In the front row, hookers Peato Mauvaka – an ever-present in the perfect 2022 year – and Pierre Bourgarit are also out for, at least, the opening few matches, as is prop Jean-Baptiste Gros.

Like Bourgarit, tighthead Uini Atonio pulled up with injury in La Rochelle’s recent win over Toulouse. Unlike Bourgarit, he may be available for the training camp at Capbreton, in the Landes department.

Second row availability, meanwhile, has been hit by injuries to Lyon’s Kilian Geraci and Montpellier’s Florian Verhaeghe.

And there are fitness concerns for Damian Penaud, Gabin Villiere, Matthieu Jalibert, Baptiste Couilloud, Yoan Tanga and Francois Cros, who all missed their respective clubs’ recent Champions Cup matches.

It is not all bad news for Galthie and his staff, however, as they look to find the right mix of players to join teamsheet mainstays Antoine Dupont, Romain Ntamack, Julien Marchand, Gregory Alldritt, and Charles Ollivon.

Expect to see the France staff wanting a closer look at Pau’s 19-year-old wonderkid Emilien Gailleton. And the head coach – who recently confirmed he had agreed to stay on until after the 2027 World Cup in Australia – recently namechecked a number of uncapped players he has an eye on – Stade Francais’ Julien Delbouis and Leo Barre, Bordeaux duo Louis Bielle-Biarrey and Romain Buros, Lyon’s Ethan Dumortier, and Toulouse’s man mountain Emmanuel Meafou all got a mention.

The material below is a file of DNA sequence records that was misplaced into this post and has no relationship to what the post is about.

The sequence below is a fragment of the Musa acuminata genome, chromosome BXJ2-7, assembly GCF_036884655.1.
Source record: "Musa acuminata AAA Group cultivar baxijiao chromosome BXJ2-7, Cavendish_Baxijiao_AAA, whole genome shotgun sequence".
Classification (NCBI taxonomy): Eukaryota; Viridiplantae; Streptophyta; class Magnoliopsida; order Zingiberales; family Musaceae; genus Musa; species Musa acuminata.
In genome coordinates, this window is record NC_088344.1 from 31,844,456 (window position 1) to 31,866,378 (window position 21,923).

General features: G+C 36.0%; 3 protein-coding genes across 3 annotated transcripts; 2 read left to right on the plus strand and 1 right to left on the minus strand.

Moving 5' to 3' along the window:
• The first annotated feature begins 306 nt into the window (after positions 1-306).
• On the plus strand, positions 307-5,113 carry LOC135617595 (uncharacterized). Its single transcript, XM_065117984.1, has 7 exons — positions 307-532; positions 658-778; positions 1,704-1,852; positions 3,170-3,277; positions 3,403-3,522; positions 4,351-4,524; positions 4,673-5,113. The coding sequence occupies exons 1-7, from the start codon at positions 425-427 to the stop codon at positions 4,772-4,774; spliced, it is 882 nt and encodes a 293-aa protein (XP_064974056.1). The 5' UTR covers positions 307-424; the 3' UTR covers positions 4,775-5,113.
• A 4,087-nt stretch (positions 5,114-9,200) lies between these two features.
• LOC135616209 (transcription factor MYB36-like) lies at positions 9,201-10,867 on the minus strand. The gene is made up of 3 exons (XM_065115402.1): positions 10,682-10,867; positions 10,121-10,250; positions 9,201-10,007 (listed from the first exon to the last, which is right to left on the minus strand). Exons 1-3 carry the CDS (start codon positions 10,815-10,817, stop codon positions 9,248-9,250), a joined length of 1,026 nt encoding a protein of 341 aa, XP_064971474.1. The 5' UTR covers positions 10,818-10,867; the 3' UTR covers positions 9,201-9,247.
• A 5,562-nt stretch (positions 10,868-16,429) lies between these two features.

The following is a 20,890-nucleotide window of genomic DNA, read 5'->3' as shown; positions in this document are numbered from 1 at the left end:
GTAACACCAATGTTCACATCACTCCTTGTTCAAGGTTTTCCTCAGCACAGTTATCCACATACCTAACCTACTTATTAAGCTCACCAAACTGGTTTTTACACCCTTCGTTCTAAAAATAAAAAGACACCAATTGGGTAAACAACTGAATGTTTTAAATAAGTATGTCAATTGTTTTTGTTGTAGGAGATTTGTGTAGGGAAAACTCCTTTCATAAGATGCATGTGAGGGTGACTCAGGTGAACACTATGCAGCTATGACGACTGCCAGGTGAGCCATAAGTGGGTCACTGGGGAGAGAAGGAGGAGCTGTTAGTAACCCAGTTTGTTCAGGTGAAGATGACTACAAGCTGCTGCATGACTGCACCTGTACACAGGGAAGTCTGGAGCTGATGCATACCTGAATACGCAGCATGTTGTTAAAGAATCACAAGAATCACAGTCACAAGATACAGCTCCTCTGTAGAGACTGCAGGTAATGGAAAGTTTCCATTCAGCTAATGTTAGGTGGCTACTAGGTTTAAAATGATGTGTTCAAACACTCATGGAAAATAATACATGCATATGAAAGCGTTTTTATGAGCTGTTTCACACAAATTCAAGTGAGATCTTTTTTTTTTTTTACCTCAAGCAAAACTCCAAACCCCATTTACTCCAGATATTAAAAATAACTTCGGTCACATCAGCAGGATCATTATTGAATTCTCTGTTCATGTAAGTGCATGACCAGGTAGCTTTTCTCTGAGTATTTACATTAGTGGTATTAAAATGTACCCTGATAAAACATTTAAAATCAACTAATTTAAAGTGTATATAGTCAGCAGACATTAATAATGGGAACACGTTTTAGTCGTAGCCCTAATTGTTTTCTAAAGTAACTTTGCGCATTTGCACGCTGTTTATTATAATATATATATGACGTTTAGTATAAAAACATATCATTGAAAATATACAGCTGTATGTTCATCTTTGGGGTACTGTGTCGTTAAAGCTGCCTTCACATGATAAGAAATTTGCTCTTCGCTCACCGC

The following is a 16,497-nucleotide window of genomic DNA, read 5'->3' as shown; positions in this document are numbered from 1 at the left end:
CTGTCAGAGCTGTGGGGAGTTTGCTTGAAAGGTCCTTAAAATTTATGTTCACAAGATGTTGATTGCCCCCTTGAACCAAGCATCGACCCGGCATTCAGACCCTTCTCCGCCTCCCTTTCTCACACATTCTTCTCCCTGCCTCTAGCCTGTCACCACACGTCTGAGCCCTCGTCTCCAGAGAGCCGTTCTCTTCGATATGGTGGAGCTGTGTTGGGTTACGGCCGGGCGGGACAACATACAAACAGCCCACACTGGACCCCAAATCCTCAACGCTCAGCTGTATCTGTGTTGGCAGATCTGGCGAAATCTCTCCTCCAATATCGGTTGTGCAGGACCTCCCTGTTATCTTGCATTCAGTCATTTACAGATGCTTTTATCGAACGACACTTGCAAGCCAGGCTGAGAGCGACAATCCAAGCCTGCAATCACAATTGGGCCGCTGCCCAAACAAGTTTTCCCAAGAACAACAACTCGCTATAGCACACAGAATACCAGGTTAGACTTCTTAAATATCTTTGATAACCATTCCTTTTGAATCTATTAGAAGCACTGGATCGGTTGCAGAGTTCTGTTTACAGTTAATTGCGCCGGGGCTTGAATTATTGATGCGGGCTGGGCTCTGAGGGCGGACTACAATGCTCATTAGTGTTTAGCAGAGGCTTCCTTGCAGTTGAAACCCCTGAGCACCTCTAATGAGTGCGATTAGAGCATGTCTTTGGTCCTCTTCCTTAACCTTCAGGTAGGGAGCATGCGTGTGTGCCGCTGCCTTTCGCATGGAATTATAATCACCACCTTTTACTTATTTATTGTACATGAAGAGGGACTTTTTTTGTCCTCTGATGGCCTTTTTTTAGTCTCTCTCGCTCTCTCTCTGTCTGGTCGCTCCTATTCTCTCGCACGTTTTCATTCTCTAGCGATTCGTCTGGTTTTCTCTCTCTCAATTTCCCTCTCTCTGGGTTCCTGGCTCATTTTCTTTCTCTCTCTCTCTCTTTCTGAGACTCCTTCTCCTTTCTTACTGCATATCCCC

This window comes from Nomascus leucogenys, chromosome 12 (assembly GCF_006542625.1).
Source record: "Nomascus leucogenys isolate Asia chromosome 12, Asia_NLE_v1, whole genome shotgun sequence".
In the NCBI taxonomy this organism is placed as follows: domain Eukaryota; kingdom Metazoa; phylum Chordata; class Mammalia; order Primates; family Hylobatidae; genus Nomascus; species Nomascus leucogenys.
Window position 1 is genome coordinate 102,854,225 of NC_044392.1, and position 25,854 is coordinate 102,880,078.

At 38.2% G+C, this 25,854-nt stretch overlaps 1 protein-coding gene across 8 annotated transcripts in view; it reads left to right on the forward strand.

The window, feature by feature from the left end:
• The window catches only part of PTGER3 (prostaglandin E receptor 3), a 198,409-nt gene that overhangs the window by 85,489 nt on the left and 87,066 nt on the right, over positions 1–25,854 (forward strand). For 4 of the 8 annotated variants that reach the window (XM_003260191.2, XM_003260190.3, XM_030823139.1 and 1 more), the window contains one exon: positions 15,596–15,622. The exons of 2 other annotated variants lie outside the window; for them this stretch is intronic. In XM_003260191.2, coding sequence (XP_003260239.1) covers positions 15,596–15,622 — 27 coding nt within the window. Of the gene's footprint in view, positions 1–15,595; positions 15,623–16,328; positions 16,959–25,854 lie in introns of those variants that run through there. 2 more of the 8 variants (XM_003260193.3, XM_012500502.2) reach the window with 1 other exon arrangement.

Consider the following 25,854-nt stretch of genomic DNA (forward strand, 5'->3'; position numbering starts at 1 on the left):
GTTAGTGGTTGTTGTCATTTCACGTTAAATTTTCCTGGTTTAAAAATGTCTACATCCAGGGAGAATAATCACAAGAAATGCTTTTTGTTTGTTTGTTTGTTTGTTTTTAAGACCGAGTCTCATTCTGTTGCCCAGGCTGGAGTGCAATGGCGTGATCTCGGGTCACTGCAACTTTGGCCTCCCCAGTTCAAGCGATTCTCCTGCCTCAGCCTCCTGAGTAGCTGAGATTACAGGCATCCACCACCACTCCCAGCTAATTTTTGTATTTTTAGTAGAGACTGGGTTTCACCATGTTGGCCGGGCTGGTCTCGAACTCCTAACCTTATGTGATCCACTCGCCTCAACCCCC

In Australian-born Meafou’s case, everything depends on the arrival of his French passport.

Galthie’s first squad list of the World Cup year is also likely to include one or more of Toulouse winger Matthis Lebel, La Rochelle prop Reda Wardi and fly-half team-mate Antoine Hastoy, Montpellier backrow Alexandre Bécognée, Pau’s talented Jordan Joseph.

Joseph is due to return to Racing 92 from extended loan in southwest France at the end of the season – but it has been suggested that he would prefer to stay in the Bearn rather than return to the capital. It is also hinted that Racing may be open to the idea.

Six Nations: How France could solve the problem of no Villiere

Image: Gabin Villiere / Twitter

Winger’s absence has left Les Bleus with a selection issue … in midfield

The injury that has forced winger Gabin Villiere to miss France’s Six Nations match against Scotland has left head coach Fabien Galthie facing a selection conundrum – who does he call to stand in for his star turn of the tournament so far?